Unit 4 is titled “Understanding Addition and Subtraction,” but our work with counting is far from over. Look at this activity from Unit 4, Lesson 2. How are counting and addition connected in this activity?
Some of the first experiences that students are having with addition are counting two groups of objects. While students are using the counting skills that they have been developing, they are also working on important addition concepts. In the activity, they discuss how many red apples there are, how many green apples there are, and how many apples there are all together.
In Section B: Represent and Solve Story Problems, students work with Add To, Result Unknown and Take From, Result Unknown story problems. After making sense of a story problem, students need to represent it. Let’s look at this story problem from Unit 4, Lesson 10:
Students might use objects or drawings to represent the story, building off their work from Unit 2. For example, students may count out 3 cubes to show the 3 apple slices at the picnic. Then they may take out 5 more cubes to show the apple slices Tyler’s dad brought to the picnic.
Now that they’ve shown what is happening in the story, what is left for students to do? Count! Students count all of the counters to figure out that there are 8 apple slices at the picnic. While students may try other methods throughout the year (e.g. recognizing some sums, subitizing, knowing that when one is added the answer is the next counting number), the focus throughout kindergarten is on counting to solve addition and subtraction story problems.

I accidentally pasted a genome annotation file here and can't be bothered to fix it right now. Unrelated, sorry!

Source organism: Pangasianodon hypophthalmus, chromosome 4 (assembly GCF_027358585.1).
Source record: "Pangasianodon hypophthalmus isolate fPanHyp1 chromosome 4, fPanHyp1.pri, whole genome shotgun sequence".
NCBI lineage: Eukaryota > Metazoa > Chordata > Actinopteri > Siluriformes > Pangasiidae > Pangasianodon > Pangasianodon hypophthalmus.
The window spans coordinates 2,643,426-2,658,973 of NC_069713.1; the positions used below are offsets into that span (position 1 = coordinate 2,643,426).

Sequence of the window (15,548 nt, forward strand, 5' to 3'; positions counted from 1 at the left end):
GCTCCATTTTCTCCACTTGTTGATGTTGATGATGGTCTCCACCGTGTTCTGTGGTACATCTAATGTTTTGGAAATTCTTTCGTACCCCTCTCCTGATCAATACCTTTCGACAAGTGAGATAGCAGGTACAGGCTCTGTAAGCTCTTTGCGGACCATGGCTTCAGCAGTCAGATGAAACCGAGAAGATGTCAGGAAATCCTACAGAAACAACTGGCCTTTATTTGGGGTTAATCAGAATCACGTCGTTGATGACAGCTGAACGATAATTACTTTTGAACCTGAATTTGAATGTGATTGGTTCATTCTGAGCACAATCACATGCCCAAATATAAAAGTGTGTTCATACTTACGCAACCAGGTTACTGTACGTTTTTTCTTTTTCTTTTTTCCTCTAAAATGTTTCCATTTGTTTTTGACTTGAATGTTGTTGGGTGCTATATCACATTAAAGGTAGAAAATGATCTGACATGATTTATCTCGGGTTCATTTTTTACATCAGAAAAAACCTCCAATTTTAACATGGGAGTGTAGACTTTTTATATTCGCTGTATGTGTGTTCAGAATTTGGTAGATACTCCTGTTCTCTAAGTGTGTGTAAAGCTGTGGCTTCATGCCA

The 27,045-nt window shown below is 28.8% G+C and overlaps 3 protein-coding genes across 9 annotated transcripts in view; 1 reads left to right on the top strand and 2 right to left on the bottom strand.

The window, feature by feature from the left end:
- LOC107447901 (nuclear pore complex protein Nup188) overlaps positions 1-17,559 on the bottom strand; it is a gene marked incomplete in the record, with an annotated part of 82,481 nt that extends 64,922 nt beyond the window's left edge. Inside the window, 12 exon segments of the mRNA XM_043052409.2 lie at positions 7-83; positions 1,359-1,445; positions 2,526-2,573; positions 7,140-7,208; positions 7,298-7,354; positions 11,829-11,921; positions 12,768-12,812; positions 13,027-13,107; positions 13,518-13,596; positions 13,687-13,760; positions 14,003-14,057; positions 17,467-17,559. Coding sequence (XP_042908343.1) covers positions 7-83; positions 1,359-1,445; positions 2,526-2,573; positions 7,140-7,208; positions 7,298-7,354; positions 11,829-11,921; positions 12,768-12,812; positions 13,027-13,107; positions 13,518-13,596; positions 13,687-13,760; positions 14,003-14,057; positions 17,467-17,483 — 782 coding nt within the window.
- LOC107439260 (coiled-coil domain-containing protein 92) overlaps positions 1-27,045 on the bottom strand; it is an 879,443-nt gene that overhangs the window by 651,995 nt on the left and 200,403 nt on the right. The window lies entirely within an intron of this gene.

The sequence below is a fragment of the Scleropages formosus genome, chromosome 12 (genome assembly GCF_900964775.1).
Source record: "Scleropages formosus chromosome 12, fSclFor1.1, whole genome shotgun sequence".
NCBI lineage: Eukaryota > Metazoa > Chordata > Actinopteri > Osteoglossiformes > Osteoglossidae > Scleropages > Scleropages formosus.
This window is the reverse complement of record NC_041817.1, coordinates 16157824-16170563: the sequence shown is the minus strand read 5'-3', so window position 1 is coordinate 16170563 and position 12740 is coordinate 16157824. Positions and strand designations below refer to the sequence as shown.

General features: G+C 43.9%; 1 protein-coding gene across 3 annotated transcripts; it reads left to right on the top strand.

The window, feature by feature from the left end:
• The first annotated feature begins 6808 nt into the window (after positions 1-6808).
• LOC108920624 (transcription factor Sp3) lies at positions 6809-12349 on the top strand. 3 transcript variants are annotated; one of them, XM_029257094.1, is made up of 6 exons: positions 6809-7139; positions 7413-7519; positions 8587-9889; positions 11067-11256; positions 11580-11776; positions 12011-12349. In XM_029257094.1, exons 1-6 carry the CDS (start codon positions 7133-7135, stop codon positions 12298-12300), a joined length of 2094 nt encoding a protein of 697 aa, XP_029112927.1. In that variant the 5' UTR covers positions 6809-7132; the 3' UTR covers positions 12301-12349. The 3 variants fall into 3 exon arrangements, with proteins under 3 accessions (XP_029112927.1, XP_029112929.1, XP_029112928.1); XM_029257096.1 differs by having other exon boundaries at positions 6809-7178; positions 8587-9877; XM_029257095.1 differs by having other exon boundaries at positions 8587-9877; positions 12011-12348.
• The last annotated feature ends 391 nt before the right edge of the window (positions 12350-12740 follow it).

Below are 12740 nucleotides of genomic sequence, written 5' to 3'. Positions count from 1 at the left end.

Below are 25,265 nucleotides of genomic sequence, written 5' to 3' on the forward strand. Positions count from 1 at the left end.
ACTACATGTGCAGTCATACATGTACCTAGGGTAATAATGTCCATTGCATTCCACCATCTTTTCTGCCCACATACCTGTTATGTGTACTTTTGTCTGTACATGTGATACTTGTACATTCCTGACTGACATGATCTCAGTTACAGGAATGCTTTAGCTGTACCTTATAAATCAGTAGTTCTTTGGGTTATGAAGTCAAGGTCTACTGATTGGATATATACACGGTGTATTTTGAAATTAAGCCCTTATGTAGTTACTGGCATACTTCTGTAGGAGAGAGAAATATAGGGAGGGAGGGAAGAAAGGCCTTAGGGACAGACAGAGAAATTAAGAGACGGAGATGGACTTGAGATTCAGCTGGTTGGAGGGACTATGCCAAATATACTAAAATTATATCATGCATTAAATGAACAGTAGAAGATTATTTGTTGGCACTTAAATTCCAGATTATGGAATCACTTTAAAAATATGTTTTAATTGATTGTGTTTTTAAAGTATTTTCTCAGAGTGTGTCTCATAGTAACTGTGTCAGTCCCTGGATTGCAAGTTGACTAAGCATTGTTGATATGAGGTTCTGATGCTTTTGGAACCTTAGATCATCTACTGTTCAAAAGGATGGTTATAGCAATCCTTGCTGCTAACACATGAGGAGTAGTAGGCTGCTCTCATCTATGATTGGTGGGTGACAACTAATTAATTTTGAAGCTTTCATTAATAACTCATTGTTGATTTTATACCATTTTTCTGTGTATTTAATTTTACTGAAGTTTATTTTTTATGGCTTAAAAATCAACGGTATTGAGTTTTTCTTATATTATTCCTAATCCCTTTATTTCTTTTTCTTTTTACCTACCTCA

Unit 5: Composing and Decomposing Numbers to 10
In the Common Core Standards, kindergartners are expected to ”understand addition as putting together and adding to, and understand subtraction as taking apart and taking from.” Sometimes teachers focus on adding to and taking from, and skip over putting together and taking apart. In Unit 5 of Kindergarten (Composing and Decomposing Numbers to 10), we pay special attention to putting together and taking apart.
If you think back to the activity where students are counting apples, what they are really doing is putting together red apples and green apples to figure out how many apples there are. Students work on making (composing) and breaking apart (decomposing) numbers throughout this unit. They use objects and drawings to discover different ways to make and break apart numbers, including in story problems like this one from Unit 5, Lesson 7:
Working with larger numbers in Unit 6: Numbers 0–20
In Unit 6, students apply the methods that they developed in Unit 2 and throughout the year to count larger groups of objects and images. When counting larger groups, it can be more challenging to count accurately, so students need to attend to counting each thing only one time and keeping track of what they’ve already counted.
In Unit 7, students also revisit their work with counting, comparing, adding, and subtracting in the context of geometry.
Oh, the places they’ll go!
What begins as rote counting takes us on a journey through much of the major work of the grade. In kindergarten, we have the amazing gift and responsibility to begin building a foundation that students will work on for years to come. How will the work that students do with counting in kindergarten impact them in future years?
Check out the entire Stories of Grades K–5 blog post series:
You can also download IM’s Stories of Grades K–5 free ebook!